Capote (Bennett Miller, 2005). I watched Moneyball a few days before I saw this one, and it’s pretty remarkable to see Philip Seymour Hoffman’s transition from bulky block-headed baseball manager to tiny Truman Capote. Whenever Capote looked clearly shorter than the other people in the scene, I thought of how Lord of the Rings made the hobbits seem little (Capote being 5’3”, Hoffman being maybe half-a-foot taller). What was great about Hoffman in this movie is that his Capote imitation wasn’t all there was to the character. He had the voice down, he made himself smaller, and often that’s all it takes to get an Oscar nod. But Hoffman gave so much more, making it possible for us to find Capote heartbreaking and devious simultaneously. Clifton Collins, Jr. matches him scene for scene as killer Perry Smith. #149 on the They Shoot Pictures, Don’t They list of the top 250 movies of the 21st century. 8/10.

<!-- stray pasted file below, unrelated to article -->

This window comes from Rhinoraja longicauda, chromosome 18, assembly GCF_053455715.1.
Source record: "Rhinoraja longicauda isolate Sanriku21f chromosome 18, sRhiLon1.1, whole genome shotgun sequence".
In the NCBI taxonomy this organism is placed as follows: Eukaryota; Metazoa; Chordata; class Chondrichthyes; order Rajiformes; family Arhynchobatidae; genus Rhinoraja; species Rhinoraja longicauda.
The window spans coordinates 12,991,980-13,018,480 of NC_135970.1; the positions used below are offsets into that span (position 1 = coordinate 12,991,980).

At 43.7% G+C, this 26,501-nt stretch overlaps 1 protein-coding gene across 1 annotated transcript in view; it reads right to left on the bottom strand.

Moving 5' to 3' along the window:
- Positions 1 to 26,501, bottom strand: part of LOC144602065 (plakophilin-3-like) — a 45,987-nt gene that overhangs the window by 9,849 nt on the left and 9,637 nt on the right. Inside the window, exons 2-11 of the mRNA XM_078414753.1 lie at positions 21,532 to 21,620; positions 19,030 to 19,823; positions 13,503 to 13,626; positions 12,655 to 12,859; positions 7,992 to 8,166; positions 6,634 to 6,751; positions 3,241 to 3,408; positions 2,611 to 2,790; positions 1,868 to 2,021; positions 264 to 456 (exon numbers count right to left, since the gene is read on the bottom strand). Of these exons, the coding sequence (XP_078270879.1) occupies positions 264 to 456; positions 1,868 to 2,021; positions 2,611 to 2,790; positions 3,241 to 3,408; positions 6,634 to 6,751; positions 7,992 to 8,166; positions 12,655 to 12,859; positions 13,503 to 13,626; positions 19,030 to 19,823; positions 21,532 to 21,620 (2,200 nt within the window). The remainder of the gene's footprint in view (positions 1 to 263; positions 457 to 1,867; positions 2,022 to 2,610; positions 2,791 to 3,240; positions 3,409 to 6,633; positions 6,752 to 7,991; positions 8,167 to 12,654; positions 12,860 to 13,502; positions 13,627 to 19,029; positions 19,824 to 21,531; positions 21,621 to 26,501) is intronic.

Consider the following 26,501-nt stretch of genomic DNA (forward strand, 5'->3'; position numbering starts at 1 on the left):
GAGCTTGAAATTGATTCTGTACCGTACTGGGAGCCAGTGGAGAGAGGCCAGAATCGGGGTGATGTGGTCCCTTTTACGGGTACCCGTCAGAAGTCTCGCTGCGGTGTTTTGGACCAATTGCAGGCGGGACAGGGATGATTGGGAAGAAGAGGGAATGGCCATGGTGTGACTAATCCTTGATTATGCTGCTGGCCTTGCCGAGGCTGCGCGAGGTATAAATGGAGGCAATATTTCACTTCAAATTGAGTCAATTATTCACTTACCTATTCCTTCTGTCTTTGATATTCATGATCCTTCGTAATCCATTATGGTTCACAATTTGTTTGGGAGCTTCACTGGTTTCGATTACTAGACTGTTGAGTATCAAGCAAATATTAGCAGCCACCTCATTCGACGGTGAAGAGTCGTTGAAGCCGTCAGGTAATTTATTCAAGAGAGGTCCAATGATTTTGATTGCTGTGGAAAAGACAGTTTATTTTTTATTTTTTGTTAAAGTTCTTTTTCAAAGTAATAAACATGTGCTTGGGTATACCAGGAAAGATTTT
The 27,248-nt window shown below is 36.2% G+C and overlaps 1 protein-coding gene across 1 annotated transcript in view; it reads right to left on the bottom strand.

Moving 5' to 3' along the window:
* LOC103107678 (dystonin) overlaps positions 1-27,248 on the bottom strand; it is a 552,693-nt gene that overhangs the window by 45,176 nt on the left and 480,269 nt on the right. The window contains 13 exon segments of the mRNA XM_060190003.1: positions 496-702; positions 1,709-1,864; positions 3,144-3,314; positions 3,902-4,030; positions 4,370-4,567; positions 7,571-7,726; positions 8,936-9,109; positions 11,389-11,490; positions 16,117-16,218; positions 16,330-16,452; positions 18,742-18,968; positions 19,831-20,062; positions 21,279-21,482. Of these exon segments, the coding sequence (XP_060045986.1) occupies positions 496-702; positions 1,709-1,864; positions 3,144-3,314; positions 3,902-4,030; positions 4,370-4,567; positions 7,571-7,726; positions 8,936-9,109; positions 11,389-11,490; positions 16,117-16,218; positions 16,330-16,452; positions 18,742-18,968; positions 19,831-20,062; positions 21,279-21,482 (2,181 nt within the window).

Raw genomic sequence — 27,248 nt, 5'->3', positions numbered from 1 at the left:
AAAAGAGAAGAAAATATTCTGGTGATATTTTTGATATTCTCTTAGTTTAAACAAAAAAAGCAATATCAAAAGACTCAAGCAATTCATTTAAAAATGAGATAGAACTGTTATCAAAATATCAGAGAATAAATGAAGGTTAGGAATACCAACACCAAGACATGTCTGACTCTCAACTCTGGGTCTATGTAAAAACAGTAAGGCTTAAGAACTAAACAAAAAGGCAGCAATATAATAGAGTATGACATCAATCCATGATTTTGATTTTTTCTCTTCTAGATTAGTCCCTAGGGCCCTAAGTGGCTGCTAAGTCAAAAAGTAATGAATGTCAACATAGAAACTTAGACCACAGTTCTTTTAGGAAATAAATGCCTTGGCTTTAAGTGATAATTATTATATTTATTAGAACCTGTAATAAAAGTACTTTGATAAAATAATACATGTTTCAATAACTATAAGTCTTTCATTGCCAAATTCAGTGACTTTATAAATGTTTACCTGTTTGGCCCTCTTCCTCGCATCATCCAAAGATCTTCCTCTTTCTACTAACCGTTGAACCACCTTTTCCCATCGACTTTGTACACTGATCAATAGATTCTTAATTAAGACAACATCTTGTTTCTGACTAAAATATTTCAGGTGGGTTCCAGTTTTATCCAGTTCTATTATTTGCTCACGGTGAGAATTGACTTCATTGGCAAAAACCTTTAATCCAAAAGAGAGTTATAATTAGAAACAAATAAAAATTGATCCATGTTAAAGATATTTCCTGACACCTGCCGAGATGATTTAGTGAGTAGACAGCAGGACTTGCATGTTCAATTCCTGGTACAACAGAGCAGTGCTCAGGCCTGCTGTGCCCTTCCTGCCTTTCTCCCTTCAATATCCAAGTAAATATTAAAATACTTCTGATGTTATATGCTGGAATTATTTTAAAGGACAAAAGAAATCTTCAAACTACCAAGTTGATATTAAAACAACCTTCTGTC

Velvet Goldmine (Todd Haynes, 1998). Listed at #14 on Jeff Pike’s Facebook Fave Fifty list. Several of my friends are fond of this movie, and I’m wondering how much it matters that you have a personal connection to the era presented here (glam rock). Bowie didn’t allow the use of his music, so we get faux-Spiders from Mars, and I don’t think the fakes are as good. The visuals during the songs are wonderful and evocative, but I kept wanting to hear the real music. Ewan McGregor in the Iggy role is better in his onstage moments than Jonathan Rhys Meyers is as the Bowie character … Rhys Meyers is one of the lesser parts of the film, his performance feels more like a Bowie album cover than like a breathing human. There is some fine acting throughout, but the Citizen Kane homage doesn’t quite work and the film’s structure is a bit of a mess (this may be intentional). Still, part of my problem may be that I preferred the New York Dolls and Lou Reed to Bowie and Iggy during the glam era, whereas the film is more of the latter. My brother Geoff said something that hit home for me, in the comments section to the Facebook post: “If the viewer's personal experience resonates with the filmmakers, the film is loved, otherwise, oh well.” Which makes Velvet Goldmine the perfect movie for Jeff Pike’s closing line, “As always with these things, of course, YMMV.” 6/10.